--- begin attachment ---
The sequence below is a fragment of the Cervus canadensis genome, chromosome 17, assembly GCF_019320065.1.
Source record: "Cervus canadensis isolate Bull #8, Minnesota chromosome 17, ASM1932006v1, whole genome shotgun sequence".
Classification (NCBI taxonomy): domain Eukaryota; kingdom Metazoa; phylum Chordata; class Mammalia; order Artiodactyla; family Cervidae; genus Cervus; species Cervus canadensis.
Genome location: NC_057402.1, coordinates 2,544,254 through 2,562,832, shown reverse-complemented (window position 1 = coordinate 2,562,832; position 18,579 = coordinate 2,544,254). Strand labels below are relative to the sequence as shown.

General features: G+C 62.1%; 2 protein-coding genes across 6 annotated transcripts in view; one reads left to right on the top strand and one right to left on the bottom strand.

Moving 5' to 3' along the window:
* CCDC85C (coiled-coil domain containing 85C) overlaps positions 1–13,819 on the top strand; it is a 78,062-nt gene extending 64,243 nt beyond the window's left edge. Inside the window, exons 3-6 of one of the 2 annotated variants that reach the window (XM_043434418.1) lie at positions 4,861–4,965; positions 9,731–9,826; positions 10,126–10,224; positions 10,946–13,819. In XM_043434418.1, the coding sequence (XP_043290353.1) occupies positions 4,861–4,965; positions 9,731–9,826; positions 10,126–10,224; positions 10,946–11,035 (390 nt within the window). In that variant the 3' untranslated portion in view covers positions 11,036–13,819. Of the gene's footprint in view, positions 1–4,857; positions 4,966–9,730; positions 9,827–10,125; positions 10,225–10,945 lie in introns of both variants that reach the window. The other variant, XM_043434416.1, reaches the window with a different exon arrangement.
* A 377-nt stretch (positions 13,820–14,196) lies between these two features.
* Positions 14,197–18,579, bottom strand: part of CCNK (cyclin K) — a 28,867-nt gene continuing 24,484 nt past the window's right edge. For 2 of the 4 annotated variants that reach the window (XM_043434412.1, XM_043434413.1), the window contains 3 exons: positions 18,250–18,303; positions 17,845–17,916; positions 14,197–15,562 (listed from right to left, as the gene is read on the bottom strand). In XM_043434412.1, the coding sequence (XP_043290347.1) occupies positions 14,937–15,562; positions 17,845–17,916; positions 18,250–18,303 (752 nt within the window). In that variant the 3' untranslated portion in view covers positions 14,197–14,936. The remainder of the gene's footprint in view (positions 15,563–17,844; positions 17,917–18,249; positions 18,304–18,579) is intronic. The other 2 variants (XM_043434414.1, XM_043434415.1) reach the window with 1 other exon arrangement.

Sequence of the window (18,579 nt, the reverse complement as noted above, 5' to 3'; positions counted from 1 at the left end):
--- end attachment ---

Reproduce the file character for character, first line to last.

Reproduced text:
The sequence below is a fragment of the Cervus canadensis genome, chromosome 17, assembly GCF_019320065.1.
Source record: "Cervus canadensis isolate Bull #8, Minnesota chromosome 17, ASM1932006v1, whole genome shotgun sequence".
Classification (NCBI taxonomy): domain Eukaryota; kingdom Metazoa; phylum Chordata; class Mammalia; order Artiodactyla; family Cervidae; genus Cervus; species Cervus canadensis.
Genome location: NC_057402.1, coordinates 2,544,254 through 2,562,832, shown reverse-complemented (window position 1 = coordinate 2,562,832; position 18,579 = coordinate 2,544,254). Strand labels below are relative to the sequence as shown.

General features: G+C 62.1%; 2 protein-coding genes across 6 annotated transcripts in view; one reads left to right on the top strand and one right to left on the bottom strand.

Moving 5' to 3' along the window:
* CCDC85C (coiled-coil domain containing 85C) overlaps positions 1–13,819 on the top strand; it is a 78,062-nt gene extending 64,243 nt beyond the window's left edge. Inside the window, exons 3-6 of one of the 2 annotated variants that reach the window (XM_043434418.1) lie at positions 4,861–4,965; positions 9,731–9,826; positions 10,126–10,224; positions 10,946–13,819. In XM_043434418.1, the coding sequence (XP_043290353.1) occupies positions 4,861–4,965; positions 9,731–9,826; positions 10,126–10,224; positions 10,946–11,035 (390 nt within the window). In that variant the 3' untranslated portion in view covers positions 11,036–13,819. Of the gene's footprint in view, positions 1–4,857; positions 4,966–9,730; positions 9,827–10,125; positions 10,225–10,945 lie in introns of both variants that reach the window. The other variant, XM_043434416.1, reaches the window with a different exon arrangement.
* A 377-nt stretch (positions 13,820–14,196) lies between these two features.
* Positions 14,197–18,579, bottom strand: part of CCNK (cyclin K) — a 28,867-nt gene continuing 24,484 nt past the window's right edge. For 2 of the 4 annotated variants that reach the window (XM_043434412.1, XM_043434413.1), the window contains 3 exons: positions 18,250–18,303; positions 17,845–17,916; positions 14,197–15,562 (listed from right to left, as the gene is read on the bottom strand). In XM_043434412.1, the coding sequence (XP_043290347.1) occupies positions 14,937–15,562; positions 17,845–17,916; positions 18,250–18,303 (752 nt within the window). In that variant the 3' untranslated portion in view covers positions 14,197–14,936. The remainder of the gene's footprint in view (positions 15,563–17,844; positions 17,917–18,249; positions 18,304–18,579) is intronic. The other 2 variants (XM_043434414.1, XM_043434415.1) reach the window with 1 other exon arrangement.

Sequence of the window (18,579 nt, the reverse complement as noted above, 5' to 3'; positions counted from 1 at the left end):